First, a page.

I am going to have a Father’s Day post later this week (I’m rounding things up) but today I want to talk about something different.
As most of you who read my blog regularly or who know me in person know I will be restarting college (as a junior – yay!) this fall. This has been causing round-and-round debates in therapy all centered on one topic. And that topic is committing absolutely to recovery (from my eating disorder and all self-harming behaviors). Beth is convinced that it is time for me to make the committtment 100% to recovery. I’m arguing that I’m not ready for that step.
It’s a leap, you see. A big leap. A leap from my place on the upper part of the recovery stairwell to the landing. And when I say I’m not ready I’m not talk about willingness or giving into relapse. I just am not at a point where I can say “goodbye eating disorder, goodbye all other poor coping skills, see you never”. I’m not saying that I am going to relapse or suddenly start using behaviors but to completely commit to a life free of symptoms I just….can’t right now.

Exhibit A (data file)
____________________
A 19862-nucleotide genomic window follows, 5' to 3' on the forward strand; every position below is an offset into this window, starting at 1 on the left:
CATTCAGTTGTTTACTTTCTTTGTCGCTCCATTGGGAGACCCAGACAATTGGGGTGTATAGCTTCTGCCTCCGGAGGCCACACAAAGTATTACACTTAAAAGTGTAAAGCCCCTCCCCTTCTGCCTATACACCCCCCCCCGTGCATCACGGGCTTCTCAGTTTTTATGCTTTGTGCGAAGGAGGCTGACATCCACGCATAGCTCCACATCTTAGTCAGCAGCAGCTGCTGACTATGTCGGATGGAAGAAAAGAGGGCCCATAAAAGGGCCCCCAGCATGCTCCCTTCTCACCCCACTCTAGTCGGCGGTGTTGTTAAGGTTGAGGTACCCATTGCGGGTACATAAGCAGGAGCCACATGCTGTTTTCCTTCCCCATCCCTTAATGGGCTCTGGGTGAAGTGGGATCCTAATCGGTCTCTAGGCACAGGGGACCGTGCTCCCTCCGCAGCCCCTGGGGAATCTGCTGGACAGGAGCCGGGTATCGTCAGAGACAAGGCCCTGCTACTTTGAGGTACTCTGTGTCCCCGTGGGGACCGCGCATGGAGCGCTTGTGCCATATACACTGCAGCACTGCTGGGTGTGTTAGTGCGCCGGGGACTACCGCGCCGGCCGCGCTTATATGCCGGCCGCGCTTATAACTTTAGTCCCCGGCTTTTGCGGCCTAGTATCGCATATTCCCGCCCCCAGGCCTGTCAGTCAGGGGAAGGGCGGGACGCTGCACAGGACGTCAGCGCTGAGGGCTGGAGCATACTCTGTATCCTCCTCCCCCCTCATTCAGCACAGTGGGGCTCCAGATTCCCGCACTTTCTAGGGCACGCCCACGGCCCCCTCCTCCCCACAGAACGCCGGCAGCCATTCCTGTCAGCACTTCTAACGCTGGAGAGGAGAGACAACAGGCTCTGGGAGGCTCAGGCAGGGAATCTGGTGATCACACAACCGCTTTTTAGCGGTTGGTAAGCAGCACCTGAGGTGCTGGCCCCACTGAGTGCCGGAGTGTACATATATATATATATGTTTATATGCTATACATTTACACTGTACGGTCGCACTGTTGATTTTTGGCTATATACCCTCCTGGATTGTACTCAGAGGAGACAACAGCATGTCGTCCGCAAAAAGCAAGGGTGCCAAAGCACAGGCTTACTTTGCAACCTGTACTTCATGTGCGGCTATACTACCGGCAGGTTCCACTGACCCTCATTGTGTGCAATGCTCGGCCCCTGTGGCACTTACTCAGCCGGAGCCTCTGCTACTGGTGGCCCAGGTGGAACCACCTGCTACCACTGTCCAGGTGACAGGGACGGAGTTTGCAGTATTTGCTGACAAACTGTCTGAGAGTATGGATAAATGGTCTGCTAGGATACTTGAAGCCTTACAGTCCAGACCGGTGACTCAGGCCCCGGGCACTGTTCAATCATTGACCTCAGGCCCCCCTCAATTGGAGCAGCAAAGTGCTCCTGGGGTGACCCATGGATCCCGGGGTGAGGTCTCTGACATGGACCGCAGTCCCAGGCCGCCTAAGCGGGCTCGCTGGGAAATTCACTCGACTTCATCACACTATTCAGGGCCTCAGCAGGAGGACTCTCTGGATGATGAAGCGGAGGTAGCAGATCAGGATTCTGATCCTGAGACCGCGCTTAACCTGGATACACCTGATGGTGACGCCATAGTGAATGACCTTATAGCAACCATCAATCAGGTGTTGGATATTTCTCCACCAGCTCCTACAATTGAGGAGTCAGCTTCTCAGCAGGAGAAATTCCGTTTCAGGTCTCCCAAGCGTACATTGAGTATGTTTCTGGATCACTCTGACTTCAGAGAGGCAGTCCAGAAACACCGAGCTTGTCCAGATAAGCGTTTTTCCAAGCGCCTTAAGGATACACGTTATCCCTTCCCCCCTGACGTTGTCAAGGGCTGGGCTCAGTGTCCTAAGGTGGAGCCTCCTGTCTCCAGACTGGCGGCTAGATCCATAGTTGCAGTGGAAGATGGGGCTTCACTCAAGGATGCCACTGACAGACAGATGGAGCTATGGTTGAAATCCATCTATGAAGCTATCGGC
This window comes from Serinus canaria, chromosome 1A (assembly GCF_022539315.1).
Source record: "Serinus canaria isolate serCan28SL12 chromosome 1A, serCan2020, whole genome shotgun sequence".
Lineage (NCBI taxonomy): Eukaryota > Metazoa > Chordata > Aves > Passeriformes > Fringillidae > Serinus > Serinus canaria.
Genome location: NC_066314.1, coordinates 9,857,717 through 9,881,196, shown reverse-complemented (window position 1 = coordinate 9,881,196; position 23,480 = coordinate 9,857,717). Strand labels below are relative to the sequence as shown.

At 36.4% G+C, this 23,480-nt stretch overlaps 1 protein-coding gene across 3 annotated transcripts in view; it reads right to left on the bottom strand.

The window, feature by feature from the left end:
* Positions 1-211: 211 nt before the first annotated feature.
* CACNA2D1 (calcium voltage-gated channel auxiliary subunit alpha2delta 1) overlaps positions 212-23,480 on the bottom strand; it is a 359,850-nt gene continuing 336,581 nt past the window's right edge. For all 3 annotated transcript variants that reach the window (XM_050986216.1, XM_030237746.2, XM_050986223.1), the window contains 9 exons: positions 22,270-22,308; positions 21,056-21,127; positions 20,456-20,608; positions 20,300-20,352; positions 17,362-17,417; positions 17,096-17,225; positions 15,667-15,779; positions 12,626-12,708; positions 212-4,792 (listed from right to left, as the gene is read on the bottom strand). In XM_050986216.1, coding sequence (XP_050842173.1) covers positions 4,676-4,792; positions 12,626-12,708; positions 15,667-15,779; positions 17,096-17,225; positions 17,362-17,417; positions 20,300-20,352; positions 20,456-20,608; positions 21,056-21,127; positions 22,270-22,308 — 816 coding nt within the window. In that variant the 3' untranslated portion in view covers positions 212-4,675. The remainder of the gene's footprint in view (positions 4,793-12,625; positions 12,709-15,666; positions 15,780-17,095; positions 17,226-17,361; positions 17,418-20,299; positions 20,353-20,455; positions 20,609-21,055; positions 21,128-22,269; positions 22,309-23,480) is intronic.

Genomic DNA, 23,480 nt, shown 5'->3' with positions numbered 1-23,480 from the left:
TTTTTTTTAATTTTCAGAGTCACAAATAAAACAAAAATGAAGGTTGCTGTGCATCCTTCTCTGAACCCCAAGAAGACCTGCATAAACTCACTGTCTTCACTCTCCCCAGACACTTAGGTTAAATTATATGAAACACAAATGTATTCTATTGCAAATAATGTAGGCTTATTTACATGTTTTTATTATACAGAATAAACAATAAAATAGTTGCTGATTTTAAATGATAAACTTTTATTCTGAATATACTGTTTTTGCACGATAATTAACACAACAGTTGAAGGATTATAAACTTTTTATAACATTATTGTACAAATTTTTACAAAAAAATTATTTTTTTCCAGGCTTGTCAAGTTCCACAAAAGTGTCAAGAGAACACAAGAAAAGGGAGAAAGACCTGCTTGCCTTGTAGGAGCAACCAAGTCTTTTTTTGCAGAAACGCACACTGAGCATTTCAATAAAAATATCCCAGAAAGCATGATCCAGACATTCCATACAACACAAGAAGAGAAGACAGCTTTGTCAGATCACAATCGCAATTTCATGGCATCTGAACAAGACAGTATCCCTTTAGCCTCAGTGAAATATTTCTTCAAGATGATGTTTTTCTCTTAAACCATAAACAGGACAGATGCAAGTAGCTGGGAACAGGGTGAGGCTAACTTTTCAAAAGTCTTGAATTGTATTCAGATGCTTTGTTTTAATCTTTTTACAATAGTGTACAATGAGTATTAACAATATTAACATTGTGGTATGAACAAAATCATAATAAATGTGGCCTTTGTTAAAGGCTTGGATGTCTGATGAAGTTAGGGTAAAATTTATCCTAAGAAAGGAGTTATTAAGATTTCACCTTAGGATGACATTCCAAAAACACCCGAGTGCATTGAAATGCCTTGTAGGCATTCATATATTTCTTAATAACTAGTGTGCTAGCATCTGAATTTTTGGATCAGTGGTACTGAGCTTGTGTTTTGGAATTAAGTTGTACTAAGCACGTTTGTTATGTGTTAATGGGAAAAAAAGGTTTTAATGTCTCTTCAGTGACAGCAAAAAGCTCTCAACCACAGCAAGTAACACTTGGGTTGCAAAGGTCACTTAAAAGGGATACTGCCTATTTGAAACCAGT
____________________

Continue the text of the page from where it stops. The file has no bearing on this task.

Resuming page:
You see knowing I have my behaviors/disorders on the back-burner gives me comfort, a knowledge that there is something that I am good at (because as sick as this sounds I know I am good at being anorexic), confidence to move forward knowing that I can always bail out mentally (but stick around physically), comfort that all though everything around me is changing I still have the inner ability to “stop time”. Rereading that it all sounds very disordered and sick. And I comtemplated deleting it but I’m going to leave it there. It’s all truth. I may not be choosing to act on behvioars (and I have absolutely NO plans to relapse or start behaviors) but to say I’m never going back? I can’t. I want to. But I can’t. So I’m living in that in-between land. The land where I’m not giving it up but not giving in either.
And somehow I’ve convinced myself I can have it all. I may be living in that grey land (Marya Hornbacher reference) but as long as I’m not acting on behaviors I can have the benefits of a real life too. I can live in the present, interact with others, go to school and enjoy my life.
Beth says that’s not possible but I think that it is. I’m not giving up ground on that elusive recovery staircase – I’m just not leaping either. I’m keeping my security blanket around but not planning to sleep with it so to say (took that metaphor too far?). Am I leaving myself vunerable but when I might not need to be? Maybe. But to think about committing to recovery for the rest of my life makes my chest tighten and panic start to mount. This tells me that I’m not ready. I will be someday but as I write this it’s not now. It’s not today.